Welcome to my annual, very subjective opinion on who should win and who will win this Sunday’s Oscars. This group may be the most diverse ever, with six African-American acting candidates and three nominees for best picture focusing on the Black experience, a sharp reversal after the criticism of last year.
Actress in a Supporting Role
Viola Davis (Fences) is a pet peeve of mine. I always think she over does it and she didn’t need to in this well-written part. Nicole Kidman wasn’t crucial to the story of Lion. I hate to overlook Octavia Spencer, but the remaining two head the field. Naomie Harris is wrenching as the crack addict mom in Moonlight – no one got deeper in her role. As good as Michelle Williams was in Manchester by the Sea, Harris can’t be overlooked.
Should and Will Win: Naomie Harris (Moonlight)
Actor in a Supporting Role
Should Win: Mahershala Ali (Moonlight)
Will Win: Dev Patel (Lion)
Actress in a Leading Role
Isabelle Huppert played the most difficult role of the five as the victim of a violent rape in Elle, but the stoicism of her character doesn’t allow for much range. Natalie Portman gave us a new Jackie, an interpretation, not an imitation. This year the Academy should not take Meryl Streep for granted as the flamboyant, sympathetic Florence Foster Jenkins. It’s too bad she will get swept aside by the La La Land wave.
Should Win: Meryl Streep (Florence Foster Jenkins)
Will Win: Emma Stone (La La Land)
Actor in a Leading Role
I was expecting very little from Hacksaw Ridge, but found it inspired. Andrew Garfield brought Desmond Doss from naïve bumpkin to lauded hero and was totally credible throughout. You saw his character, not the actor. But two factors will damage him with the voters: it’s a war movie and Mel Gibson directs it. Casey Affleck’s unrelenting depression in Manchester by the Sea couldn’t have been easy to pull off. Ryan Gosling does not deserve to win, but he might.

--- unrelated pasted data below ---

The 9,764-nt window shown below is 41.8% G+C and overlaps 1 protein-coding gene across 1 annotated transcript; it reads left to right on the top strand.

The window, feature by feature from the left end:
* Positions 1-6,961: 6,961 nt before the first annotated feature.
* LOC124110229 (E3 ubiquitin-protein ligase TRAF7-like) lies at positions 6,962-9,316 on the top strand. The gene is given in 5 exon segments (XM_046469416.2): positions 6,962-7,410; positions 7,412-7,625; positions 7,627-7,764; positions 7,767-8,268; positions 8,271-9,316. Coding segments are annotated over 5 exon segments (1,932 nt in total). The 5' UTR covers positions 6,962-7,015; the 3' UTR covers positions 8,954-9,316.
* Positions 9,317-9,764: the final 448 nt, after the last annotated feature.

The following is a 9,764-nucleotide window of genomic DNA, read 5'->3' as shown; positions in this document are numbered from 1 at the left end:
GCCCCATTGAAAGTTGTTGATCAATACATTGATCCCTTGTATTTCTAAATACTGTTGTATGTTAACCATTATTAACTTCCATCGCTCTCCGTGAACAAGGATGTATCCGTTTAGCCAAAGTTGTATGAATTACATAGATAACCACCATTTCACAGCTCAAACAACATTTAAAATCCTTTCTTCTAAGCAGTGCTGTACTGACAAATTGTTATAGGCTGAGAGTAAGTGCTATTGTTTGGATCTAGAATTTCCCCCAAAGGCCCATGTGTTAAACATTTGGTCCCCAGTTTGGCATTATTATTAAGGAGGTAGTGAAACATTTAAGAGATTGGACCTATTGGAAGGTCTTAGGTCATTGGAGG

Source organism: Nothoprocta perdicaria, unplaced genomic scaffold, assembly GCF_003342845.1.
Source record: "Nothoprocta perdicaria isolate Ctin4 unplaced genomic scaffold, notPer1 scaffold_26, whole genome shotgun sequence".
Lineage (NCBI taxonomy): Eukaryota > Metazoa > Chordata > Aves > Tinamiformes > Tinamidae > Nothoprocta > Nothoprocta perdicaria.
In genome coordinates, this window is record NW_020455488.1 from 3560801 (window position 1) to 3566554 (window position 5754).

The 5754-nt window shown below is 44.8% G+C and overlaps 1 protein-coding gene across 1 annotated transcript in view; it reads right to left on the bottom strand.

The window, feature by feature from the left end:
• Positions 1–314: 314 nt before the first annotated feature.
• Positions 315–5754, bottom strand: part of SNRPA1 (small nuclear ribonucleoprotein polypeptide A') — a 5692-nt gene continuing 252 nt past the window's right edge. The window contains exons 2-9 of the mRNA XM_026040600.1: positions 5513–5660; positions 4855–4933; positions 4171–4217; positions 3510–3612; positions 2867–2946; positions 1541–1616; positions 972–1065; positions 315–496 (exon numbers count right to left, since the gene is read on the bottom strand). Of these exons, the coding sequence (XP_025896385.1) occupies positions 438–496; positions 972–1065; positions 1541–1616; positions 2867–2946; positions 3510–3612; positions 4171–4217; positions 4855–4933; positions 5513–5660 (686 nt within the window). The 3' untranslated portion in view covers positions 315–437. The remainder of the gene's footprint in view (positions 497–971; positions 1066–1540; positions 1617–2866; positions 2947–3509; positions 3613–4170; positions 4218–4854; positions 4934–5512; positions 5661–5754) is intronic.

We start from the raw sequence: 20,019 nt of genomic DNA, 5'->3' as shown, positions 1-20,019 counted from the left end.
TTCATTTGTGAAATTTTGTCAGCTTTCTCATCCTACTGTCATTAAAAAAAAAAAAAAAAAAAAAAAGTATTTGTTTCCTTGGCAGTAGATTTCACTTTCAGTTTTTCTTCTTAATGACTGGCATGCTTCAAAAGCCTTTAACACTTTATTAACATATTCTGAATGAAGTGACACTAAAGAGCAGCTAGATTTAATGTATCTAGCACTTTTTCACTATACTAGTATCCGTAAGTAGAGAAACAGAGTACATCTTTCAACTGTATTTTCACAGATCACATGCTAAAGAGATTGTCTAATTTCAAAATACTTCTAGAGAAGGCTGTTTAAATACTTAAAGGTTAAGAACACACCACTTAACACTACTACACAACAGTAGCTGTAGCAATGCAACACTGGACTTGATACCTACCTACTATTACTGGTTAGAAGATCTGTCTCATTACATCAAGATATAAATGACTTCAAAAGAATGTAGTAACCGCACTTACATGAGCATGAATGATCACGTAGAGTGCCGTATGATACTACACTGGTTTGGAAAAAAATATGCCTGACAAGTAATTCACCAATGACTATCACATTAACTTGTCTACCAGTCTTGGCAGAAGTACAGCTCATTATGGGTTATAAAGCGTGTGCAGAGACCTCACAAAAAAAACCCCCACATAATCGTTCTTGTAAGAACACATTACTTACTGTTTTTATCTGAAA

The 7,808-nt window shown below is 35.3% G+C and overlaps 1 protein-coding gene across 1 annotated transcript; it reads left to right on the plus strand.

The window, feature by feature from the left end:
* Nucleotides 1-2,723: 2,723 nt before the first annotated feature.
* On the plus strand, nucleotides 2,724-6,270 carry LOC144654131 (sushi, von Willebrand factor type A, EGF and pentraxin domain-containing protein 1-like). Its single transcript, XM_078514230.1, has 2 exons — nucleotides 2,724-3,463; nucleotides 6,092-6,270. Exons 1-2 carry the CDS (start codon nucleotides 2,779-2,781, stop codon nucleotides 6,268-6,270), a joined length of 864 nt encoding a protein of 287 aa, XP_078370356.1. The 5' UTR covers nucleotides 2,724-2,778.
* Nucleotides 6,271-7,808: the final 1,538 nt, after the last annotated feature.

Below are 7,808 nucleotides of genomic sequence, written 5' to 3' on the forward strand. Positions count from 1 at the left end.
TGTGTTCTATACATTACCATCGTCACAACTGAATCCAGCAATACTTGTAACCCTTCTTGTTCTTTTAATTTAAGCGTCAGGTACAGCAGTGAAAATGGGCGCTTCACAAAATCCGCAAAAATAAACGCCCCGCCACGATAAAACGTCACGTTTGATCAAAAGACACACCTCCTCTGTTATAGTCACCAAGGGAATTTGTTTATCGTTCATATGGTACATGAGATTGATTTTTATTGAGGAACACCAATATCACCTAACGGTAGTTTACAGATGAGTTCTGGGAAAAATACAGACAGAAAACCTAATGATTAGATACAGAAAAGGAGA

Should Win: Andrew Garfield (Hacksaw Ridge)
Will Win: Casey Affleck (Manchester by the Sea)
Following the five-year old Saroo (Sunny Pawar) on his frightening 1000-mile train trip, then through the squalor of the train station and slums of Mumbai was the best film work of the year. You understood exactly how that little boy must have felt. Silence looked beautiful and scary at the same time.
Should Win: Lion
Will Win: La La Land
As authentic as the actors dressed in La La Land, the Academy can’t ignore FFJ.
Should and Will Win: Florence Foster Jenkins
Foreign Language Film
I enjoyed A Man Called Ove and Toni Erdmann more than any other movies I saw this year, but I fear they are not serious enough for the Academy. The Salesman from Iran was personal, moving in spots, but wandered. And I don’t know how you make a film about Iran that barely touches on the political situation. Maybe that was the only way the government allowed it to be released. Unfortunately, I didn’t see the other two, and they may win since they are dramas.
Should Win: Toni Erdmann
Will Win: ???
Writing (Adapted Screenplay)
The brilliant August Wilson wrote the screenplay from his play. They have to give it to him!
Should and Will Win: August Wilson (Fences)
Writing (Original Screenplay)
Should Win: Manchester by the Sea
Will Win: La La Land (But Manchester has a good shot at it.)
The gory, but immersive battle scene in Hacksaw Ridge was the most difficult challenge a director faced this year, and Gibson nailed it. Too bad the Academy won't recognize that. Being able to stich together the three different age segments in Moonlight was a triumph for Barry Jenkins. Look for him to narrowly beat out Damien Chazelle (La La Land).
Should Win: Mel Gibson
Will Win: Barry Jenkins
I either enjoyed or appreciated every single one of these films. Arrival and Hell or High Water were the most fun. Hidden Figures and Hacksaw Ridge made you cheer. Lion made you cry. Fences made you think. Manchester by the See brilliantly immersed you in the dissolution of contemporary life.
So that leaves La La Land and Moonlight. Both could win but not for the right reasons. Hollywood loves itself, and La La Land is Hollywood. Moonlight is the most unapologetically Black movie nominated, and the Academy is very sensitive to last year’s accusations. There should be some exciting moments as the ceremony rushes to wrap up by midnight.
Should Win: Lion
Long Shot: Hidden Figures
Will Win: La La Land
Now some comments on the less prominent categories, where I can claim very little knowledge!
I Am Not Your Negro is the powerful story of racism in America as seen through the eyes of James Baldwin. As he says it in the film, the last word of the title is not so polite. It may go to O.J.: Made in America.
Documentary (Short Subject)
Saw none of the nominees, but heard great things about The White Helmets.
The structure of Moonlight posed the biggest editing challenge of the five nominees.
Music (Original Score)
No question here: La La Land
Music (Original Song)
"City of Stars" was beautiful and memorable, even with Ryan Gosling singing it!
Probably La La Land, with Arrival a close second
Sound Editing and Sound Mixing
Since I don't know the difference, I shouldn't say a thing, but it's probably La La for both.